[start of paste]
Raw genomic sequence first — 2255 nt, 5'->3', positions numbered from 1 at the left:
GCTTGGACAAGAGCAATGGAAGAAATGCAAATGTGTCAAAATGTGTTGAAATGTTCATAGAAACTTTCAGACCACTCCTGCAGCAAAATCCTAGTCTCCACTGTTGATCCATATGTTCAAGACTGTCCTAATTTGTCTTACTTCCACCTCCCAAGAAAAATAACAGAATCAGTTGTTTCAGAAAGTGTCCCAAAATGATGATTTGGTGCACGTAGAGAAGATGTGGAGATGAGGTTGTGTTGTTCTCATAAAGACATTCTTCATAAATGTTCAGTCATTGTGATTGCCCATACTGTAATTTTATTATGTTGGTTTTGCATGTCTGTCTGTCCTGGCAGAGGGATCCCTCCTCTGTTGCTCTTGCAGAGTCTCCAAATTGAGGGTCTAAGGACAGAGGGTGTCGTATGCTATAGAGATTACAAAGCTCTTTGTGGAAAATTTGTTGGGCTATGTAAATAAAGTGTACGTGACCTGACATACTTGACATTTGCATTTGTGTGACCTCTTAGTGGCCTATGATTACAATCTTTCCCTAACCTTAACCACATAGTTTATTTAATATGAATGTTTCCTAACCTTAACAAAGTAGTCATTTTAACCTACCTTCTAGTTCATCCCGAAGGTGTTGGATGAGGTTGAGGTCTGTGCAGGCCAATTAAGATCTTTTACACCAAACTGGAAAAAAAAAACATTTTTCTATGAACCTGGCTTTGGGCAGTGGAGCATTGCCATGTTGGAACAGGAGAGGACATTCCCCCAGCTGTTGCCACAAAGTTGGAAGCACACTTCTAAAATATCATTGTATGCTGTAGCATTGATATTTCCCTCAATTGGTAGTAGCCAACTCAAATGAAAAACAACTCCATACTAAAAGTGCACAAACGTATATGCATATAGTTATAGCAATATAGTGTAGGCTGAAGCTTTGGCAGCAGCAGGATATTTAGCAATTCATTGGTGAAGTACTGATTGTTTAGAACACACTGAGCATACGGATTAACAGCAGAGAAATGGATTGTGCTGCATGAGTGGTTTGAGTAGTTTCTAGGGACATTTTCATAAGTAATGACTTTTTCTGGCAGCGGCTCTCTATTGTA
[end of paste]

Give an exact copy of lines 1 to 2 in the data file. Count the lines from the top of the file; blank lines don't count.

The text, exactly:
Raw genomic sequence first — 2255 nt, 5'->3', positions numbered from 1 at the left:
GCTTGGACAAGAGCAATGGAAGAAATGCAAATGTGTCAAAATGTGTTGAAATGTTCATAGAAACTTTCAGACCACTCCTGCAGCAAAATCCTAGTCTCCACTGTTGATCCATATGTTCAAGACTGTCCTAATTTGTCTTACTTCCACCTCCCAAGAAAAATAACAGAATCAGTTGTTTCAGAAAGTGTCCCAAAATGATGATTTGGTGCACGTAGAGAAGATGTGGAGATGAGGTTGTGTTGTTCTCATAAAGACATTCTTCATAAATGTTCAGTCATTGTGATTGCCCATACTGTAATTTTATTATGTTGGTTTTGCATGTCTGTCTGTCCTGGCAGAGGGATCCCTCCTCTGTTGCTCTTGCAGAGTCTCCAAATTGAGGGTCTAAGGACAGAGGGTGTCGTATGCTATAGAGATTACAAAGCTCTTTGTGGAAAATTTGTTGGGCTATGTAAATAAAGTGTACGTGACCTGACATACTTGACATTTGCATTTGTGTGACCTCTTAGTGGCCTATGATTACAATCTTTCCCTAACCTTAACCACATAGTTTATTTAATATGAATGTTTCCTAACCTTAACAAAGTAGTCATTTTAACCTACCTTCTAGTTCATCCCGAAGGTGTTGGATGAGGTTGAGGTCTGTGCAGGCCAATTAAGATCTTTTACACCAAACTGGAAAAAAAAAACATTTTTCTATGAACCTGGCTTTGGGCAGTGGAGCATTGCCATGTTGGAACAGGAGAGGACATTCCCCCAGCTGTTGCCACAAAGTTGGAAGCACACTTCTAAAATATCATTGTATGCTGTAGCATTGATATTTCCCTCAATTGGTAGTAGCCAACTCAAATGAAAAACAACTCCATACTAAAAGTGCACAAACGTATATGCATATAGTTATAGCAATATAGTGTAGGCTGAAGCTTTGGCAGCAGCAGGATATTTAGCAATTCATTGGTGAAGTACTGATTGTTTAGAACACACTGAGCATACGGATTAACAGCAGAGAAATGGATTGTGCTGCATGAGTGGTTTGAGTAGTTTCTAGGGACATTTTCATAAGTAATGACTTTTTCTGGCAGCGGCTCTCTATTGTA